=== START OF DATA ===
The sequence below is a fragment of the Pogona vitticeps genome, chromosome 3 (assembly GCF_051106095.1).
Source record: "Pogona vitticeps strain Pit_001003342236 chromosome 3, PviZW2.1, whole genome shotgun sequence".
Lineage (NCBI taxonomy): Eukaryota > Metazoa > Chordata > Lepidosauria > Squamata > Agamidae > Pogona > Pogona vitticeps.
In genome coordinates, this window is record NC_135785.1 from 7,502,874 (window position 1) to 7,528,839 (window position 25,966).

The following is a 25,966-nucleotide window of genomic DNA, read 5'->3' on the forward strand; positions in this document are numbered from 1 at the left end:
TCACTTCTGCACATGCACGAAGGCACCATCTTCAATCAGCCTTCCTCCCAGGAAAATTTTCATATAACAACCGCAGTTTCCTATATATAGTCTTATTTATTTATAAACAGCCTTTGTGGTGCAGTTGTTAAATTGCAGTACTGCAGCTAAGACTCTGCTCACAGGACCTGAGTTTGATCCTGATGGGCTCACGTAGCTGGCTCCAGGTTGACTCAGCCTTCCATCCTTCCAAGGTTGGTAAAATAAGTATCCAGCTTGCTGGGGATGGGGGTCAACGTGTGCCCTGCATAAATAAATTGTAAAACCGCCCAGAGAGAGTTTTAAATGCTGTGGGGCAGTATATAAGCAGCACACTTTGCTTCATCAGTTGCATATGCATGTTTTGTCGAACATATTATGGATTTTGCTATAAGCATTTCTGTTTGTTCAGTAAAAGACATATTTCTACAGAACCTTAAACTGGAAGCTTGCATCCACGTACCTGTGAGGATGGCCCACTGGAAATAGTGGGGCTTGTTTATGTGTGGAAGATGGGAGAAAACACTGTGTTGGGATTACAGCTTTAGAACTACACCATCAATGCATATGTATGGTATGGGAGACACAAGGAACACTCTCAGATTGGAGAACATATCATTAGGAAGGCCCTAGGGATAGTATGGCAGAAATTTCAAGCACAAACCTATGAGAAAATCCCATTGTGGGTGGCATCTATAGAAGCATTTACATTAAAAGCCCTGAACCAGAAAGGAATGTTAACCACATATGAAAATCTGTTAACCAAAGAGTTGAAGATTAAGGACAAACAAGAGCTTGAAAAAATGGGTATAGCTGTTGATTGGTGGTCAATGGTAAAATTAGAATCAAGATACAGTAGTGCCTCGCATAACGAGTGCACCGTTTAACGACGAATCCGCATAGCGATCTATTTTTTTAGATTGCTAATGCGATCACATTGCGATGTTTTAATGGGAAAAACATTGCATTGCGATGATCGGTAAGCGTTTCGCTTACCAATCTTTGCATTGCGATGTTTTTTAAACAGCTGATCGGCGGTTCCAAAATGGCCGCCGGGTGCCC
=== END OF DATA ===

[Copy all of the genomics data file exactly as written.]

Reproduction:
The sequence below is a fragment of the Pogona vitticeps genome, chromosome 3 (assembly GCF_051106095.1).
Source record: "Pogona vitticeps strain Pit_001003342236 chromosome 3, PviZW2.1, whole genome shotgun sequence".
Lineage (NCBI taxonomy): Eukaryota > Metazoa > Chordata > Lepidosauria > Squamata > Agamidae > Pogona > Pogona vitticeps.
In genome coordinates, this window is record NC_135785.1 from 7,502,874 (window position 1) to 7,528,839 (window position 25,966).

The following is a 25,966-nucleotide window of genomic DNA, read 5'->3' on the forward strand; positions in this document are numbered from 1 at the left end:
TCACTTCTGCACATGCACGAAGGCACCATCTTCAATCAGCCTTCCTCCCAGGAAAATTTTCATATAACAACCGCAGTTTCCTATATATAGTCTTATTTATTTATAAACAGCCTTTGTGGTGCAGTTGTTAAATTGCAGTACTGCAGCTAAGACTCTGCTCACAGGACCTGAGTTTGATCCTGATGGGCTCACGTAGCTGGCTCCAGGTTGACTCAGCCTTCCATCCTTCCAAGGTTGGTAAAATAAGTATCCAGCTTGCTGGGGATGGGGGTCAACGTGTGCCCTGCATAAATAAATTGTAAAACCGCCCAGAGAGAGTTTTAAATGCTGTGGGGCAGTATATAAGCAGCACACTTTGCTTCATCAGTTGCATATGCATGTTTTGTCGAACATATTATGGATTTTGCTATAAGCATTTCTGTTTGTTCAGTAAAAGACATATTTCTACAGAACCTTAAACTGGAAGCTTGCATCCACGTACCTGTGAGGATGGCCCACTGGAAATAGTGGGGCTTGTTTATGTGTGGAAGATGGGAGAAAACACTGTGTTGGGATTACAGCTTTAGAACTACACCATCAATGCATATGTATGGTATGGGAGACACAAGGAACACTCTCAGATTGGAGAACATATCATTAGGAAGGCCCTAGGGATAGTATGGCAGAAATTTCAAGCACAAACCTATGAGAAAATCCCATTGTGGGTGGCATCTATAGAAGCATTTACATTAAAAGCCCTGAACCAGAAAGGAATGTTAACCACATATGAAAATCTGTTAACCAAAGAGTTGAAGATTAAGGACAAACAAGAGCTTGAAAAAATGGGTATAGCTGTTGATTGGTGGTCAATGGTAAAATTAGAATCAAGATACAGTAGTGCCTCGCATAACGAGTGCACCGTTTAACGACGAATCCGCATAGCGATCTATTTTTTTAGATTGCTAATGCGATCACATTGCGATGTTTTAATGGGAAAAACATTGCATTGCGATGATCGGTAAGCGTTTCGCTTACCAATCTTTGCATTGCGATGTTTTTTAAACAGCTGATCGGCGGTTCCAAAATGGCCGCCGGGTGCCC